If you’ll indulge me for a minute, I have a gripe about current film & TV scores: the lack of melody.
If you’re a film music buff then I’m probably not saying anything you haven’t heard or thought before. But for my readers who are just starting to pay attention to musical details in features and on TV, then I just wanted to get this off my chest.
I saw THE HELP with my wife over the weekend and while the score by Thomas Newman was lovely, delicate and emotional in all the right places, there wasn’t a single “theme” or “tune” that I could hang my hat on – until the End Credits with its obligatory (for CD sales or mp3 downloads and for Oscar-Best-Song consideration) song. Today’s scores are all about mood and color and feelings. Guitars strum, strings play chords (known as “beds” in the biz) brass and percussion accentuate, but none of the instruments “sing”.
I don’t know if, at some point in recent history, there was a conscious decision on the part of producers or directors to do away with melodies or if it was gradual, the way you slowly turn up the heat on a pot of water with a frog in it – the rise in temperature is so gradual, the frog doesn’t realize it’s being boiled to death until it’s too late. Melody has been totally boiled out of film scores. Was there just a NO MORE MELODIES edict one day or did producers and directors keep burying the melody and praising the “mood” during dubbing until they conditioned a Pavlovian response in composers to avoid melodies?
There’s a story that’s been going around in post-production circles for a few years now. Maybe only an urban legend, but it sure speaks volumes of truth.
Composer and Producer/Director are walking off the scoring stage together after a session
Composer: That was a great session, don’t you think so?
Composer: And what about that cue with the beautiful melody? The one that started in the strings and ended with that fabulous French Horn solo?
Producer/Director: Oh yes, I wanted to tell you something about that one.
Composer (anxiously awaiting his compliment): What?
Producer/Director: Don’t ever do that again!
When music students (especially composition majors) come to observe a SIMPSONS scoring session, during the Q&A session afterward I always warn them about this new development. I punctuate the point with a question. I’m curious what your answer would be. “Can you hum the melody or main motif from any film score in recent memory?” I have two restrictions: 1) You cannot choose a score by John Williams. His relationships with Steven Spielberg and George Lucas are unlike any other composer/director relationships in film today. Spielberg and Lucas have proven over and over that they trust John to compose the perfect score and they have an appreciation for melodies in their movies. 2) No melodies from songs. Songs are rarely used as underscore, they sit out front and center and demand your attention. Also, words and music combine to make a powerful impression on the listener. Ever wonder why, as a child, you could learn the alphabet easier singing a song than just reciting a string of letters?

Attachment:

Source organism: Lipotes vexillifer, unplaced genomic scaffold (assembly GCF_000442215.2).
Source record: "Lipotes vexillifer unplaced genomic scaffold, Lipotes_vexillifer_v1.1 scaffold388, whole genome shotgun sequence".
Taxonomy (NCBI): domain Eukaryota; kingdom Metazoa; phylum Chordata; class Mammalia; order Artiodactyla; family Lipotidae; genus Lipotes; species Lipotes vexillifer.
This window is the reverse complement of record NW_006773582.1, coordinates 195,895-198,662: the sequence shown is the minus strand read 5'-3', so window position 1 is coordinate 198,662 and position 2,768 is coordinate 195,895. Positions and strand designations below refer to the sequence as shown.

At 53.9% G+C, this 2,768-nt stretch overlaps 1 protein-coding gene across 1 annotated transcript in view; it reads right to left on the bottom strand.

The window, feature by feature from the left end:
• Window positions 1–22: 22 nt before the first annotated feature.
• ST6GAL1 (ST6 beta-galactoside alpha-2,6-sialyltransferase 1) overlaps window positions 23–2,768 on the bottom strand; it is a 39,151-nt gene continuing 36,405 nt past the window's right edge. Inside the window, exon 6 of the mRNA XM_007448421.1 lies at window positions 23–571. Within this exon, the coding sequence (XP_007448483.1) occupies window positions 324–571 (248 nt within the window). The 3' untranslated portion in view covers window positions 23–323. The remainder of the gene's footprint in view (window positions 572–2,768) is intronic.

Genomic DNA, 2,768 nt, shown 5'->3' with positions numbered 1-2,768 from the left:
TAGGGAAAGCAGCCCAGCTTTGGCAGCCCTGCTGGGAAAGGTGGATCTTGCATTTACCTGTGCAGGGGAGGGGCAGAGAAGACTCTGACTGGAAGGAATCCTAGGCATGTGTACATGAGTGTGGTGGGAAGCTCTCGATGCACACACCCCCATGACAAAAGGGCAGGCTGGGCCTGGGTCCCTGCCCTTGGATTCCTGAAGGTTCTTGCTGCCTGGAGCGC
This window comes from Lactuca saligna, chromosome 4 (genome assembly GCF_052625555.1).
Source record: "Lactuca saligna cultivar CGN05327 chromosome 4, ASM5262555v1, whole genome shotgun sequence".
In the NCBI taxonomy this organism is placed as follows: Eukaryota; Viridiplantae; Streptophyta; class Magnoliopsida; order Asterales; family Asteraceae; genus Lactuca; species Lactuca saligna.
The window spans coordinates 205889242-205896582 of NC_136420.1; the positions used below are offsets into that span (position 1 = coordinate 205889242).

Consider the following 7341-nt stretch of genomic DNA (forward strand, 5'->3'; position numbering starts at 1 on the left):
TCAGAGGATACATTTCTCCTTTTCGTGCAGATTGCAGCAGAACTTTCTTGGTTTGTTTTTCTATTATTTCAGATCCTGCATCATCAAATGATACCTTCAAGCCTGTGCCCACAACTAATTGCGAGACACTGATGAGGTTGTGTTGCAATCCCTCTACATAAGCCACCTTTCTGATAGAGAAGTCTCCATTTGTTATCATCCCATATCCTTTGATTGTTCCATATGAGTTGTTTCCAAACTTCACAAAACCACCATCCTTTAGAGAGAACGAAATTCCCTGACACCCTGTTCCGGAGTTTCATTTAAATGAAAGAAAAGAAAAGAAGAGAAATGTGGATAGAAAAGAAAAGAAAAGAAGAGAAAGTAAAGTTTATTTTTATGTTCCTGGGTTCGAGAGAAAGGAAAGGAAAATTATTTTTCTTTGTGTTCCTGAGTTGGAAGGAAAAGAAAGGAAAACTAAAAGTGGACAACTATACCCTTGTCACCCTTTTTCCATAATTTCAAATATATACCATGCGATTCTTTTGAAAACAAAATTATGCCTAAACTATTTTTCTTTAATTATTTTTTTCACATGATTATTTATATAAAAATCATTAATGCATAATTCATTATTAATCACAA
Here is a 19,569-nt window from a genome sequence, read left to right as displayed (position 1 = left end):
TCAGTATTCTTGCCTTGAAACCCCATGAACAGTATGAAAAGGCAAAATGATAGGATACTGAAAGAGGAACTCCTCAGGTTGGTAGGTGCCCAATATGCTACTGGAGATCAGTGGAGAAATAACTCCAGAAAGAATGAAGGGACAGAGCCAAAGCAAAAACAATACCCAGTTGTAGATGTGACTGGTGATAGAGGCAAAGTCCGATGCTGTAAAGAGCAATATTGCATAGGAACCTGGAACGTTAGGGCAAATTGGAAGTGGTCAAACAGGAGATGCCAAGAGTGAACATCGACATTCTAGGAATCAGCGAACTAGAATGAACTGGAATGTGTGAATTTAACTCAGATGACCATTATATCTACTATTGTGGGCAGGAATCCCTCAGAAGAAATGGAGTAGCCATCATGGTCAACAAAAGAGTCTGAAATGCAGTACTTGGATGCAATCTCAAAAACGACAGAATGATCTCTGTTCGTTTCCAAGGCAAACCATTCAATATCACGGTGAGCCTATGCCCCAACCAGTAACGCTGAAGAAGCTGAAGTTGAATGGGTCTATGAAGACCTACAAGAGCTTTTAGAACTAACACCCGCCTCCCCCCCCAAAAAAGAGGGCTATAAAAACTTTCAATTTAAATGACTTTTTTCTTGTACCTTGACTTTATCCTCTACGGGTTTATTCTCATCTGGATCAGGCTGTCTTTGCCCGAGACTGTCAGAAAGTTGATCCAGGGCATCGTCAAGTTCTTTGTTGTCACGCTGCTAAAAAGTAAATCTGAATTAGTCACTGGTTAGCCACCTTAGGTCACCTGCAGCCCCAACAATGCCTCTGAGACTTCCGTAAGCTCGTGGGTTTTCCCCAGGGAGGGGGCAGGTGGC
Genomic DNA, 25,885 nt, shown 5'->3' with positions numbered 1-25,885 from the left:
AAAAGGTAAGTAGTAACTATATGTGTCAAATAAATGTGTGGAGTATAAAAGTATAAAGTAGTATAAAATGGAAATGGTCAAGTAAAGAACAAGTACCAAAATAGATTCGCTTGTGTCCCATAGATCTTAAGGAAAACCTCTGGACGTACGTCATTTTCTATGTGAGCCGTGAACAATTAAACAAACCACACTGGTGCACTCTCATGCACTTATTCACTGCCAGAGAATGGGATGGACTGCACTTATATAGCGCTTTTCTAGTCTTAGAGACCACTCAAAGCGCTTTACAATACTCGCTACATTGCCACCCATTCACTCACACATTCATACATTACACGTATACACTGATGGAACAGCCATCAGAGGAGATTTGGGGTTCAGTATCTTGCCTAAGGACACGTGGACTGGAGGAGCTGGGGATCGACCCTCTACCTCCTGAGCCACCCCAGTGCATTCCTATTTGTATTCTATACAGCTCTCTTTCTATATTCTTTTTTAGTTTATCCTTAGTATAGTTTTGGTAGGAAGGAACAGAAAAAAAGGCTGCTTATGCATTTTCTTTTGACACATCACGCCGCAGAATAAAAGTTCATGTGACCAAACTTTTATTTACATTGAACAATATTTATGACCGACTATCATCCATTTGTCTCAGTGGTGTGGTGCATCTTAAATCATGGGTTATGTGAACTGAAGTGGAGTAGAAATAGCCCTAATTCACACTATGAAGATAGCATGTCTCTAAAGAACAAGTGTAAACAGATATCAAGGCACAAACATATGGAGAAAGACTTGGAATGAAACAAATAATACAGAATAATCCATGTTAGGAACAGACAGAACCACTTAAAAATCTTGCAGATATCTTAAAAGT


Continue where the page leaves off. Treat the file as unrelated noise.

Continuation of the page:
Go back a few years to great old films like EXODUS, THE GREAT RACE, IT’S A MAD, MAD, MAD, MAD WORLD, any Sean Connery or Roger Moore JAMES BOND movie, THE PINK PANTHER, THE GOOD, THE BAD and THE UGLY just to name a few. These scores have memorable main motifs you can hum. You might even be able to recognize parts of a current score like the main theme from the PIRATES OF THE CARIBBEAN franchise if you were to hear it. But without hearing it first can you hum that theme?
Anyway, I’ve said my piece. Thanks for letting me vent. Let’s get a SIMPSONS mention in here. Alf always gets to write clever and beautiful melodies for the show, either entirely original (Krusty the Clown’s theme, Sideshow Bob’s theme, Burns’s theme, Wiggum’s theme) or incorporating Danny Elfman’s quirky, humorous Main Title motif. Matt Groening wouldn’t have it any other way. Have I mentioned lately how lucky I am to be working on this show?
Share your opinions (or scores you can hum) in the comments.